An­gela Brown

Macclesfield Express - - SPORT - UN­MAR­RIED SPLIT

Daniels LLP So­lic­i­tors AF­TER my di­vorce in 1991 my new part­ner and I bought what had been my mar­i­tal home, with her rais­ing a mort­gage to buy out my ex-wife and pay off the out­stand­ing mort­gage. Then I bought an­other prop­erty in my name which I let out. My part­ner has left af­ter 24 years. What will she be en­ti­tled to? I don’t want to leave the house I’ve lived in for 40 years. IF you weren’t mar­ried your part­ner will only be en­ti­tled to a share in your jointly-owned prop­erty. This is likely to be 50/50 un­less you di­vided the shares differently on the ti­tle deeds when you be­came joint own­ers. You need to have the prop­erty val­ued in­de­pen­dently so that you can buy out your part­ner’s share if she is will­ing. Be­cause you weren’t mar­ried she will have no claim on the rental prop­erty, or to any main­te­nance from you. THE pre­vi­ous owner of our prop­erty built a garage on the side of the house. So for the last 27 years we have used next door’s drive to get around the garage to reach our back door. Have we now ac­quired a right to do so? The new owner next door has put a fence down the side of the garage leav­ing a gap so nar­row we can’t get our bins through. YOU may well have ac­quired a right over a pe­riod of time to use part of your neigh­bour’s drive for ac­cess to the back of your prop­erty. That be­ing the case it would be rea­son­able to ex­pect your neigh­bour to leave more room for you to get through. Ask a so­lic­i­tor to check your ti­tle deeds to see ex­actly what the po­si­tion is. If it is not ex­pressly con­tained within the ti­tle deeds, you may be able to ar­gue that you have ac­quired that right be­cause of the length of time you have been us­ing this ac­cess. If you can reach a com­pro­mise with your neigh­bour, so much the bet­ter, and try to get it recorded at the Land Reg­istry as part of that agree­ment. MY hus­band and I have made wills leav­ing ev­ery­thing to each other and then on to our three chil­dren. Our prop­erty is worth about £150,000. How much will the so­lic­i­tor who drew up the wills charge on our deaths? YOUR so­lic­i­tor will only make a charge if you have left him the job of ad­min­is­ter­ing your es­tate when you die, ie have named him an ex­ecu­tor of the will, or if he is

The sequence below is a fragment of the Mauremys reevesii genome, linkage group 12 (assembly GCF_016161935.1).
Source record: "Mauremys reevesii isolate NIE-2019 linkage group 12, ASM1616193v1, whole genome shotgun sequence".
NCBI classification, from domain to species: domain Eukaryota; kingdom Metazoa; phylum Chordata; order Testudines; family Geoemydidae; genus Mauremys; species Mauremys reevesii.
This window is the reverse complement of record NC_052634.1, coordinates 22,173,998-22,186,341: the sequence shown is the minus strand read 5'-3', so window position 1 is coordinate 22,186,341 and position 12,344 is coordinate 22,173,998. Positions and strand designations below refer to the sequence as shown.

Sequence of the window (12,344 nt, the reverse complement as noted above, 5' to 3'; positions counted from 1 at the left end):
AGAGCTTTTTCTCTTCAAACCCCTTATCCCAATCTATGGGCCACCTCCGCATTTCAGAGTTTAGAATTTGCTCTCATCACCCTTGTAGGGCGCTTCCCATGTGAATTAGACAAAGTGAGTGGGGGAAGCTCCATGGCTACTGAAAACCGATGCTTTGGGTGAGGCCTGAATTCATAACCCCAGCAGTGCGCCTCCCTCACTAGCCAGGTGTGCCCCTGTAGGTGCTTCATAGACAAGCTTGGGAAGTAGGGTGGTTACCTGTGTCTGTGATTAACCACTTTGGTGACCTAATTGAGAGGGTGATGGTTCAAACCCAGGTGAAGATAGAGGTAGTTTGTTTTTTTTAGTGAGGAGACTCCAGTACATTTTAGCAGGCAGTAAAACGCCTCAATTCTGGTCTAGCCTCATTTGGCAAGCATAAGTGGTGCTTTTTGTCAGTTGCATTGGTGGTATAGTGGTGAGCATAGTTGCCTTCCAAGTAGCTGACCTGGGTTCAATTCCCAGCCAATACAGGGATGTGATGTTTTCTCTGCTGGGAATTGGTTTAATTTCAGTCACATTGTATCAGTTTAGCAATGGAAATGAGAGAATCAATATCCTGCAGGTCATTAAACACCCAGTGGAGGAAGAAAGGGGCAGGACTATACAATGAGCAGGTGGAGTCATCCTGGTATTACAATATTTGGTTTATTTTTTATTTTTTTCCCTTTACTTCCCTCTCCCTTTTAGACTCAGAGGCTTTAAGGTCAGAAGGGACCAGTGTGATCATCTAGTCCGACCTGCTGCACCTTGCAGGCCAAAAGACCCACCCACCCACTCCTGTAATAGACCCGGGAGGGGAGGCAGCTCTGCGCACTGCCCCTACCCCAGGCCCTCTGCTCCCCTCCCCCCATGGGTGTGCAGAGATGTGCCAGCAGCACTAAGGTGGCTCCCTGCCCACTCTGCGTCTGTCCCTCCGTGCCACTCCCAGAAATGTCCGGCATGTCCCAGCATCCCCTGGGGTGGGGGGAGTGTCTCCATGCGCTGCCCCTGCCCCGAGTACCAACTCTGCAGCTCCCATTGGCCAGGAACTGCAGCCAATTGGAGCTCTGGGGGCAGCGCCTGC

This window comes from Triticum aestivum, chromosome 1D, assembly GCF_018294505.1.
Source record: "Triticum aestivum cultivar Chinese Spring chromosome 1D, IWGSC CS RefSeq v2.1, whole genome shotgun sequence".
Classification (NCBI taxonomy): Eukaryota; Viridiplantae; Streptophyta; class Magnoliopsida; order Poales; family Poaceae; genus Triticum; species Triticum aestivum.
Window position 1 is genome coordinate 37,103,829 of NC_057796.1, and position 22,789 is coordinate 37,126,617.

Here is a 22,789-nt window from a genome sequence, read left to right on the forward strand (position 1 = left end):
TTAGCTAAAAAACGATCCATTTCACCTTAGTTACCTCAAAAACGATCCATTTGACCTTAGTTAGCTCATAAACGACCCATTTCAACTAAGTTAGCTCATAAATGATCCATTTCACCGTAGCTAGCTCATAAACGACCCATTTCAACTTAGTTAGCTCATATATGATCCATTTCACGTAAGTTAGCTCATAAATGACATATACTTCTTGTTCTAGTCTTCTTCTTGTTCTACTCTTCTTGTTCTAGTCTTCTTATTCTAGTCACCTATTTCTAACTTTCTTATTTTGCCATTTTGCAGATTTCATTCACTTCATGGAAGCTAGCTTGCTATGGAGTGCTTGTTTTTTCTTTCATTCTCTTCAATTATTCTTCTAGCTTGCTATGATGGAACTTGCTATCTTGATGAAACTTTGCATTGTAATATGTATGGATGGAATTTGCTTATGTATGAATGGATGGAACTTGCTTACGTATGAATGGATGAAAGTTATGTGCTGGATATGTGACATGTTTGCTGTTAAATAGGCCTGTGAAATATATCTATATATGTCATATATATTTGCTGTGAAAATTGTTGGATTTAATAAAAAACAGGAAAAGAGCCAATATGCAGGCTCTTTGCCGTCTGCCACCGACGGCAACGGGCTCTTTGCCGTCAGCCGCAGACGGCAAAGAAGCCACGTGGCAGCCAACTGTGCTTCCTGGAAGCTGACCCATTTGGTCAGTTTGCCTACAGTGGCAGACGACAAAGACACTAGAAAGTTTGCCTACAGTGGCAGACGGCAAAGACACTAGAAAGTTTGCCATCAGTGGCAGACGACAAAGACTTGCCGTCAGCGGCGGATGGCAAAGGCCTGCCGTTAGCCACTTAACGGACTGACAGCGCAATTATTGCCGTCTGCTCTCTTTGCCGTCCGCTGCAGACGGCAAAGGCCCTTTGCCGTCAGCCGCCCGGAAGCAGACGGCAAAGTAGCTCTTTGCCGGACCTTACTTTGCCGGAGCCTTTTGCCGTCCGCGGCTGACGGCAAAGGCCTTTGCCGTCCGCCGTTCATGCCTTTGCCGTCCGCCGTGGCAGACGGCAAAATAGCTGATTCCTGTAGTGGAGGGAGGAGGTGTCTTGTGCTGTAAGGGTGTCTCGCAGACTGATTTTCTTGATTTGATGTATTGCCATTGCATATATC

IN THE DOG-HOUSE

FOR over a year we’ve had to put up with the con­stant bark­ing of our neigh­bour’s two dogs, of­ten late at night and in the early hours of the morn­ing. At least six house­holds are af­fected, but de­spite nu­mer­ous com­plaints the coun­cil seem un­will­ing or un­able to take any last­ing ac­tion. YOU don’t say what mea­sures the coun­cil have taken to date. The coun­cil has a team deal­ing with such com­plaints. Nor­mally the peo­ple af­fected are asked to keep di­aries of the times the nui­sance oc­curs, and if nec­es­sary elec­tronic mon­i­tor­ing would be in­stalled. If the coun­cil of­fi­cer finds ev­i­dence to sup­port your com­plaints your neigh­bour would be served with a writ­ten no­tice. Fail­ure to ob­serve the no­tice may lead to fines, with fur­ther fines if the nui­sance per­sisted. CALL SAS Daniels LLP So­lic­i­tors on 0161 475 7676 or 01625 442 100. Visit www.sas­daniels. co.uk. If you have any le­gal ques­tions, write to Weekly Law and You, MEN Me­dia, Mitchell Henry House, Hollinwood Av­enue, Chad­der­ton OL9 8EF, or email mail@lawQs.co.uk

Newspapers in English

Newspapers from UK

© PressReader. All rights reserved.